The reason I believe that many experience dissatisfaction, sadness and a feeling of lack in their lives is because they focus on things that don’t matter rather than designing a life. In other words, if life was a university, they are majoring in minor things. Many are well versed in sports statistics, celebrity gossip, the new flavor of Ben and Jerry’s ice cream and so on. I’d liken this type of trivia to pouring trash into your mind. The mind’s capacity for knowledge is so great, yet we fill it with information and stories that keep us from achieving our true potential. I think we are guilty of this to a certain degree. Why? I would suggest the answer lies in our human desire to seek out pleasure and avoid pain. Trivia is fun, it’s exciting, it’s good in conversation. However, the pleasure gained from it is fleeting.

Disciplined thought and action on the other hand, will lead to long term pleasure and avoidance of many day to day pains that plague us. However, it’s not sexy. Talking about your disciplined routines and life goals at a party or family event will likely get you awkward stares, and rolling eyes. Thus, we go back to majoring in minor things–to avoid the social pain we might face. We all have the desire to be liked by others and our ability to do so determines a great deal of success. However, in our desire to be liked by others, the danger of being distracted by things that don’t matter becomes very real.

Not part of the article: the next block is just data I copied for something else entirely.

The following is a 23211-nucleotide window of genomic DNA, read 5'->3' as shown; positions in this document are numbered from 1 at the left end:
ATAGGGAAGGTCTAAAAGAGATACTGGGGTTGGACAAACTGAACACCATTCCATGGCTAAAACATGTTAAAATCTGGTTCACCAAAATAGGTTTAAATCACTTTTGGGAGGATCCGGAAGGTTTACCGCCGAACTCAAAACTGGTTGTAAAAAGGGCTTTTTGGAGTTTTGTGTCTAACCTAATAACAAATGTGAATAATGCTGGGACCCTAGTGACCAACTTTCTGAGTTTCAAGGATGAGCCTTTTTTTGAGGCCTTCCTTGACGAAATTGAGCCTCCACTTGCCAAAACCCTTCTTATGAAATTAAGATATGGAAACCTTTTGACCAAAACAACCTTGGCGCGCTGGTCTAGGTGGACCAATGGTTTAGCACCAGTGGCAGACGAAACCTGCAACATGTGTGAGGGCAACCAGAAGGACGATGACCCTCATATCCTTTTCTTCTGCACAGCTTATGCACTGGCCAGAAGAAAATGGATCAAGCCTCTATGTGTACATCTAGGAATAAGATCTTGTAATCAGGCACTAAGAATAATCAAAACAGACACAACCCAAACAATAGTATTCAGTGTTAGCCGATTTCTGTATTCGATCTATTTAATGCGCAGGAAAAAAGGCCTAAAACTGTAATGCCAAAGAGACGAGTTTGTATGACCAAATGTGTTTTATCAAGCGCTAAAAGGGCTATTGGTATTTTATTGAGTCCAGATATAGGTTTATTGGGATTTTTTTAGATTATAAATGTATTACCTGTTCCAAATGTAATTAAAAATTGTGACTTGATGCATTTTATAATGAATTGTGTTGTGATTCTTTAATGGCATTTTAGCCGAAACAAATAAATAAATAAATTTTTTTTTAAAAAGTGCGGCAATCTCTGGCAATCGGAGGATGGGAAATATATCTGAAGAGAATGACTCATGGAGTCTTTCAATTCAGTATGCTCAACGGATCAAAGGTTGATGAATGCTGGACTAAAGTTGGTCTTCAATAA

If you are not where you would like to be physically, financially, emotionally, it’s because you are not making that area of your life a priority–A MUST, if you will. You always get your MUSTS in life. You find a way to make them happen. But, if you are focusing on other areas instead, you are essentially HOPING for change without making those areas a priority above all else. So, be careful what information you pour into you mind. Choose you majors well and take massive action be sure that you are getting what you determine you MUST have. If it must happen, you will find a way. I have decided to refocus attention on those areas I believe are lacking. I hope you find the will to do the same.

In health,

Sean

Superhero Abilities

As an employer, investor, husband and father I’ve had enough experience in life and business to recognize there are certain traits that people possess which pretty much ensures success in whatever they do. Admittedly, there are other desirable traits and certainly most people do not possess every single trait I’m about to list. However, in my dealings with other business owners, athletes, investors, employees, coaches, you name it—just about every successful person has some of the following traits that allow them to achieve their desires. I’m going to refer to this list as Superhero Abilities. Please keep in mind that these abilities are in reach of everyone, not just the heroes of the screen and comics. So let’s begin…